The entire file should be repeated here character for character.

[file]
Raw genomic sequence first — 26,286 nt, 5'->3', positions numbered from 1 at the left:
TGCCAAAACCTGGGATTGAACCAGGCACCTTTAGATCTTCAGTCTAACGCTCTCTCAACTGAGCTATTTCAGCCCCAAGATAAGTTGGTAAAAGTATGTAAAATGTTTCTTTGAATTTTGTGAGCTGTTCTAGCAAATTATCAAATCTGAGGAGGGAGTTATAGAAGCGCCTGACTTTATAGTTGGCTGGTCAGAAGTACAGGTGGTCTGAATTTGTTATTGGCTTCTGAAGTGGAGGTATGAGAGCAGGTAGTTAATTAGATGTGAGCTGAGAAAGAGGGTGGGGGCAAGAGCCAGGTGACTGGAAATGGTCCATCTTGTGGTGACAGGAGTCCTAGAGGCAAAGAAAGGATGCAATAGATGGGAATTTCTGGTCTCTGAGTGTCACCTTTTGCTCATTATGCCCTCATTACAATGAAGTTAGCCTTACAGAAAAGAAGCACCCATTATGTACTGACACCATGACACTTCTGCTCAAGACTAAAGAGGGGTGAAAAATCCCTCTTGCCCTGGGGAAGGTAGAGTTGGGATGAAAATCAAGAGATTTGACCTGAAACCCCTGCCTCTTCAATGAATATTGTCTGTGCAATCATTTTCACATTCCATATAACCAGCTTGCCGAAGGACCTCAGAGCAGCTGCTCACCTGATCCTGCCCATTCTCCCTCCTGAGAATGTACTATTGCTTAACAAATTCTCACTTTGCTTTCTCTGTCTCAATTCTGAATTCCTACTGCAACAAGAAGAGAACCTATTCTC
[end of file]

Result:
Raw genomic sequence first — 26,286 nt, 5'->3', positions numbered from 1 at the left:
TGCCAAAACCTGGGATTGAACCAGGCACCTTTAGATCTTCAGTCTAACGCTCTCTCAACTGAGCTATTTCAGCCCCAAGATAAGTTGGTAAAAGTATGTAAAATGTTTCTTTGAATTTTGTGAGCTGTTCTAGCAAATTATCAAATCTGAGGAGGGAGTTATAGAAGCGCCTGACTTTATAGTTGGCTGGTCAGAAGTACAGGTGGTCTGAATTTGTTATTGGCTTCTGAAGTGGAGGTATGAGAGCAGGTAGTTAATTAGATGTGAGCTGAGAAAGAGGGTGGGGGCAAGAGCCAGGTGACTGGAAATGGTCCATCTTGTGGTGACAGGAGTCCTAGAGGCAAAGAAAGGATGCAATAGATGGGAATTTCTGGTCTCTGAGTGTCACCTTTTGCTCATTATGCCCTCATTACAATGAAGTTAGCCTTACAGAAAAGAAGCACCCATTATGTACTGACACCATGACACTTCTGCTCAAGACTAAAGAGGGGTGAAAAATCCCTCTTGCCCTGGGGAAGGTAGAGTTGGGATGAAAATCAAGAGATTTGACCTGAAACCCCTGCCTCTTCAATGAATATTGTCTGTGCAATCATTTTCACATTCCATATAACCAGCTTGCCGAAGGACCTCAGAGCAGCTGCTCACCTGATCCTGCCCATTCTCCCTCCTGAGAATGTACTATTGCTTAACAAATTCTCACTTTGCTTTCTCTGTCTCAATTCTGAATTCCTACTGCAACAAGAAGAGAACCTATTCTC